SAN DIEGO (AP) — Gov. Jerry Brown launched a major push Thursday to bolster California’s military installations and defense industries amid federal cutbacks by establishing a council of retired generals and admirals to promote the state.
The 18-member Governor’s Military Council will be led by former congresswoman and Under Secretary of State Ellen Tauscher. It will include former high-ranking military leaders from different branches, along with state lawmakers and business leaders, Brown’s office announced.
“California plays a crucial role in our nation’s defense, and military bases and activities are vital to our state’s economy,” Brown said in a statement. “As federal priorities shift to cyber security and new military technology, this council will work to expand defense-industry jobs and investment in California.”
California is home to 29 federal military installations. The Pentagon directly employs more than 236,000 people in the state.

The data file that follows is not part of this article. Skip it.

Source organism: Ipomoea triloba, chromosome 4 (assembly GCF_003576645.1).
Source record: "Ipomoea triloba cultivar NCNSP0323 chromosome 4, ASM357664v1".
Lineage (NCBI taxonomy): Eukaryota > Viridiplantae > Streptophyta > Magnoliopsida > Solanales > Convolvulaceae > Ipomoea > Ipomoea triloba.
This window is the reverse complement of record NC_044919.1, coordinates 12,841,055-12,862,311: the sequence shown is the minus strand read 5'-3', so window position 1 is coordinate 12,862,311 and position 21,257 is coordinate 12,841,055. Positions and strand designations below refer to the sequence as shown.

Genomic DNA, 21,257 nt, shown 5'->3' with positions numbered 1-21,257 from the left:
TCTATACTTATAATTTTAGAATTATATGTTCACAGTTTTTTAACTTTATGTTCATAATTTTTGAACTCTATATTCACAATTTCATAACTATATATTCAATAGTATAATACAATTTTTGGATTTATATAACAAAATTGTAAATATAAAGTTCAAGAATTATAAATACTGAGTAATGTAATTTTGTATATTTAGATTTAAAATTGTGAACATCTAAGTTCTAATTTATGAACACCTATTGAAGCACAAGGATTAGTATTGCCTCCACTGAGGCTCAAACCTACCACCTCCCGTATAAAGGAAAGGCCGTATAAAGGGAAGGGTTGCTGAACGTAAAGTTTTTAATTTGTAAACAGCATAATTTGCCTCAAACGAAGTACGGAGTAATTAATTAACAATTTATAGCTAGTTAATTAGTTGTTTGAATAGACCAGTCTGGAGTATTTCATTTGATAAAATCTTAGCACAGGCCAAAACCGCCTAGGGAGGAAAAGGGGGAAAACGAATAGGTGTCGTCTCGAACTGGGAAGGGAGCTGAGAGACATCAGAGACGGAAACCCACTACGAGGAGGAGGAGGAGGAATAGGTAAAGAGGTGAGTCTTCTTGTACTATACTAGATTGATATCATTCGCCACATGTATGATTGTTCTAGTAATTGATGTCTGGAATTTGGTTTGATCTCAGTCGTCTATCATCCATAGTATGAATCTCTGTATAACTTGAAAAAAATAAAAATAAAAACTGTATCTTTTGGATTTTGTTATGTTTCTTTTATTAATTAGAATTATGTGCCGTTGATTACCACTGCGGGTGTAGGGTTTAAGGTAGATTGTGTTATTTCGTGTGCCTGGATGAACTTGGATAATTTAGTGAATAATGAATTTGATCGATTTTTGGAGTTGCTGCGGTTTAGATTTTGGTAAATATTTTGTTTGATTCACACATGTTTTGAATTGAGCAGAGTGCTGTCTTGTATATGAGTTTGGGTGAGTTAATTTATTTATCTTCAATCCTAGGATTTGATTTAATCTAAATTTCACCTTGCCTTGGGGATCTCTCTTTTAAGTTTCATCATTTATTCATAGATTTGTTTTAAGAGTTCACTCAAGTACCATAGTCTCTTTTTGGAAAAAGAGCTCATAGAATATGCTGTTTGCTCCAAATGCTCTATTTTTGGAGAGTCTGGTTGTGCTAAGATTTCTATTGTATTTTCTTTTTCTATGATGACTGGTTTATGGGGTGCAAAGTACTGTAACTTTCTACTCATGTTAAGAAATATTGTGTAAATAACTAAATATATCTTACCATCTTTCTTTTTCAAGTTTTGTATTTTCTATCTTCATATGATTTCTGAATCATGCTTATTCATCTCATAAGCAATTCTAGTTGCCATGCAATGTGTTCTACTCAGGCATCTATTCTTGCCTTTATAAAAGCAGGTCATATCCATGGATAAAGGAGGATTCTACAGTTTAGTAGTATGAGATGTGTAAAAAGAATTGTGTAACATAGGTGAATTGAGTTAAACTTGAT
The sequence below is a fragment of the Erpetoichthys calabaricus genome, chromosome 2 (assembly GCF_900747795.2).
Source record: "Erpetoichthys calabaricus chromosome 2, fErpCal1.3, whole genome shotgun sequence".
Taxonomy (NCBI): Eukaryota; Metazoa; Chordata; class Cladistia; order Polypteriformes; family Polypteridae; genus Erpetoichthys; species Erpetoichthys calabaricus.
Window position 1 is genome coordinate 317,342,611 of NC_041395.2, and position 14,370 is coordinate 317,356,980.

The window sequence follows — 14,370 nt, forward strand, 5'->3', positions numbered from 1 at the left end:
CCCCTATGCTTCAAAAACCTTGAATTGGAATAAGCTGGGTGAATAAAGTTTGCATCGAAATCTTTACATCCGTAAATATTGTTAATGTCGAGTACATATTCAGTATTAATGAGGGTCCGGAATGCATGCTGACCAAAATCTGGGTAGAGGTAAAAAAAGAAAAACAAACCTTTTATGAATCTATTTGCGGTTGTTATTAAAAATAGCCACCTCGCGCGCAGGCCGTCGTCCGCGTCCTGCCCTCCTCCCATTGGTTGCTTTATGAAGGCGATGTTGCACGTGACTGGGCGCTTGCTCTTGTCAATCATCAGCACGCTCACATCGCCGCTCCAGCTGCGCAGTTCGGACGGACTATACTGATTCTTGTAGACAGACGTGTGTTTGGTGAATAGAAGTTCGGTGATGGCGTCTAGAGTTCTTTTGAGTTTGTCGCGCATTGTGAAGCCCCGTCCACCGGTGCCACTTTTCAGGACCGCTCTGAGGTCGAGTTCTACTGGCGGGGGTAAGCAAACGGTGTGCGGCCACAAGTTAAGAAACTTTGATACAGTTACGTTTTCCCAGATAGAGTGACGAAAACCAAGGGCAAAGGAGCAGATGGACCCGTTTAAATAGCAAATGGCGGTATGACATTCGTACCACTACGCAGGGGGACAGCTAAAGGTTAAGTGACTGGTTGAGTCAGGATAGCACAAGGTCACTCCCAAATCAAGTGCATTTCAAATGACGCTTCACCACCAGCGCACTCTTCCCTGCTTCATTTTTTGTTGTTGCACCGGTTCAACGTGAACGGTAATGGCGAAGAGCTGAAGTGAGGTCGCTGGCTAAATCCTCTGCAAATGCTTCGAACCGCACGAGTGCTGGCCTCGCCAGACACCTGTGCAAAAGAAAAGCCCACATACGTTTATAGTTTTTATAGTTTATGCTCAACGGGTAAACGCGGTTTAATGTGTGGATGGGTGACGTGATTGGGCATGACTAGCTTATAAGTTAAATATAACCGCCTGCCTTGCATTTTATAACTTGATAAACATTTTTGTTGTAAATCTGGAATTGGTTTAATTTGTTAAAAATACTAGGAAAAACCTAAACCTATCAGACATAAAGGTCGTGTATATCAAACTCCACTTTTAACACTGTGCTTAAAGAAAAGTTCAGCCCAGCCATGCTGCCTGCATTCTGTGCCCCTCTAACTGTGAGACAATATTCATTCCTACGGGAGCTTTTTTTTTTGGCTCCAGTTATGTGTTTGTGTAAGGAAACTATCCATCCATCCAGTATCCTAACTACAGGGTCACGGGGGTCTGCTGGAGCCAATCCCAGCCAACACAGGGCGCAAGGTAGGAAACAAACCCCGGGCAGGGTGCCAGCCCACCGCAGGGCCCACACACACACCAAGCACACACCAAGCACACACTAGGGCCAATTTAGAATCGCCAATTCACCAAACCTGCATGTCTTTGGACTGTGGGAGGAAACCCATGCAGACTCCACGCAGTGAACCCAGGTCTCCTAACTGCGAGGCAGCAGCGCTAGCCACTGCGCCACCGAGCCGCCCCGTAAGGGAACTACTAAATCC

Brown said the council will work to protect that presence and leverage changes in the Obama administration’s military strategy to secure California’s position as a leading force for the military and its related businesses.
Brown did not elaborate on what those changes would be or provide details on exactly how the council would protect California from future Pentagon budget cuts.
The council does not expect to have a major impact on automatic federal spending cuts that went into effect March 1, said council spokesman Lt. Col. Tom Keegan of the California National Guard.
But it could impact Washington decisions beyond that, Keegan said, pointing out that the Pentagon is shifting its focus from the Middle East to the Pacific Rim with the winding down of the war in Afghanistan.
California’s location makes it a prime spot in the new military strategy, and Tauscher said in a statement that the council will send a unified message to Washington that highlights the value of its bases.
The council will meet once a year and draft recommendations to Brown and the state Legislature.
The automatic federal spending cuts are expected to touch a vast range of government services. Members of the Joint Chiefs of Staff have painted a dire picture of construction projects on hold, limits on patrols by aircraft carriers, and the layoffs of thousands of temporary and contract employees with the Defense Department.